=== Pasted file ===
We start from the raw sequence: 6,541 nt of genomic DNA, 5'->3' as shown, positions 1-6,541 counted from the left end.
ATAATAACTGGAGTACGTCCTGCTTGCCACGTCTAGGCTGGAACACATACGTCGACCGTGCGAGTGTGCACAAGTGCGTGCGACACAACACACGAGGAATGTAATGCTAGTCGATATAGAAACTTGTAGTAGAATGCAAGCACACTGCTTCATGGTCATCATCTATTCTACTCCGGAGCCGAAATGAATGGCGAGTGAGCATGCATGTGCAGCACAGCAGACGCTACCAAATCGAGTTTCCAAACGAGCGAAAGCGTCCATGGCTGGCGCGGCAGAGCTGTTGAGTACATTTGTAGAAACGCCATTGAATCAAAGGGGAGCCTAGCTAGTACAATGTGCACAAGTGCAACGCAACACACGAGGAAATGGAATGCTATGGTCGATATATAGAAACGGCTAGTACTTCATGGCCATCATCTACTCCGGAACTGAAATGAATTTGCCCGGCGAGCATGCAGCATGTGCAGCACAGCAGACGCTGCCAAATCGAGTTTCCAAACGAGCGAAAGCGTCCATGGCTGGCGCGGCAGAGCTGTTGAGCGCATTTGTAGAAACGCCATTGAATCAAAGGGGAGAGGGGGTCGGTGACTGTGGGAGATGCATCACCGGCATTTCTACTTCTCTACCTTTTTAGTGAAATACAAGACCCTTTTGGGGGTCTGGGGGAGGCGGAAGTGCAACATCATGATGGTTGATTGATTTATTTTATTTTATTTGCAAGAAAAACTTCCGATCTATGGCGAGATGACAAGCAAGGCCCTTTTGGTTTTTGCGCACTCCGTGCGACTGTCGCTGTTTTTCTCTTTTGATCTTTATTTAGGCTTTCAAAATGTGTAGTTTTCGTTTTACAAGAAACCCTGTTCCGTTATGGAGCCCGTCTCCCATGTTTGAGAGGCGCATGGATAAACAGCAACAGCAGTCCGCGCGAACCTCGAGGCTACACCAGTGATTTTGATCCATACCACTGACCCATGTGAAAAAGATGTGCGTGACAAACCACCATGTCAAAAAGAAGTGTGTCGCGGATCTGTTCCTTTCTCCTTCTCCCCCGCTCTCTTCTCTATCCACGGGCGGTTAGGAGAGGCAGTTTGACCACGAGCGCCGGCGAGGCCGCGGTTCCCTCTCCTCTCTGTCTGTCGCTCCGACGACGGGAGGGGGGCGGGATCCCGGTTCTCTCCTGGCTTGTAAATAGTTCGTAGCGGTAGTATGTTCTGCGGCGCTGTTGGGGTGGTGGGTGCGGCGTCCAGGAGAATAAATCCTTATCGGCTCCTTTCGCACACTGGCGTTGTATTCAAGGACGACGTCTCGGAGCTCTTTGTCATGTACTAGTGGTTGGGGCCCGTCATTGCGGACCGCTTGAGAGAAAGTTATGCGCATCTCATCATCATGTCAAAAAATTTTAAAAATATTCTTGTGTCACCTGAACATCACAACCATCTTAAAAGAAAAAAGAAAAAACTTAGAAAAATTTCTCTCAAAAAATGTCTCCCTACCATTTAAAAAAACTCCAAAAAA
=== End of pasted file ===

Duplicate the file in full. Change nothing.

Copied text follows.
We start from the raw sequence: 6,541 nt of genomic DNA, 5'->3' as shown, positions 1-6,541 counted from the left end.
ATAATAACTGGAGTACGTCCTGCTTGCCACGTCTAGGCTGGAACACATACGTCGACCGTGCGAGTGTGCACAAGTGCGTGCGACACAACACACGAGGAATGTAATGCTAGTCGATATAGAAACTTGTAGTAGAATGCAAGCACACTGCTTCATGGTCATCATCTATTCTACTCCGGAGCCGAAATGAATGGCGAGTGAGCATGCATGTGCAGCACAGCAGACGCTACCAAATCGAGTTTCCAAACGAGCGAAAGCGTCCATGGCTGGCGCGGCAGAGCTGTTGAGTACATTTGTAGAAACGCCATTGAATCAAAGGGGAGCCTAGCTAGTACAATGTGCACAAGTGCAACGCAACACACGAGGAAATGGAATGCTATGGTCGATATATAGAAACGGCTAGTACTTCATGGCCATCATCTACTCCGGAACTGAAATGAATTTGCCCGGCGAGCATGCAGCATGTGCAGCACAGCAGACGCTGCCAAATCGAGTTTCCAAACGAGCGAAAGCGTCCATGGCTGGCGCGGCAGAGCTGTTGAGCGCATTTGTAGAAACGCCATTGAATCAAAGGGGAGAGGGGGTCGGTGACTGTGGGAGATGCATCACCGGCATTTCTACTTCTCTACCTTTTTAGTGAAATACAAGACCCTTTTGGGGGTCTGGGGGAGGCGGAAGTGCAACATCATGATGGTTGATTGATTTATTTTATTTTATTTGCAAGAAAAACTTCCGATCTATGGCGAGATGACAAGCAAGGCCCTTTTGGTTTTTGCGCACTCCGTGCGACTGTCGCTGTTTTTCTCTTTTGATCTTTATTTAGGCTTTCAAAATGTGTAGTTTTCGTTTTACAAGAAACCCTGTTCCGTTATGGAGCCCGTCTCCCATGTTTGAGAGGCGCATGGATAAACAGCAACAGCAGTCCGCGCGAACCTCGAGGCTACACCAGTGATTTTGATCCATACCACTGACCCATGTGAAAAAGATGTGCGTGACAAACCACCATGTCAAAAAGAAGTGTGTCGCGGATCTGTTCCTTTCTCCTTCTCCCCCGCTCTCTTCTCTATCCACGGGCGGTTAGGAGAGGCAGTTTGACCACGAGCGCCGGCGAGGCCGCGGTTCCCTCTCCTCTCTGTCTGTCGCTCCGACGACGGGAGGGGGGCGGGATCCCGGTTCTCTCCTGGCTTGTAAATAGTTCGTAGCGGTAGTATGTTCTGCGGCGCTGTTGGGGTGGTGGGTGCGGCGTCCAGGAGAATAAATCCTTATCGGCTCCTTTCGCACACTGGCGTTGTATTCAAGGACGACGTCTCGGAGCTCTTTGTCATGTACTAGTGGTTGGGGCCCGTCATTGCGGACCGCTTGAGAGAAAGTTATGCGCATCTCATCATCATGTCAAAAAATTTTAAAAATATTCTTGTGTCACCTGAACATCACAACCATCTTAAAAGAAAAAAGAAAAAACTTAGAAAAATTTCTCTCAAAAAATGTCTCCCTACCATTTAAAAAAACTCCAAAAAA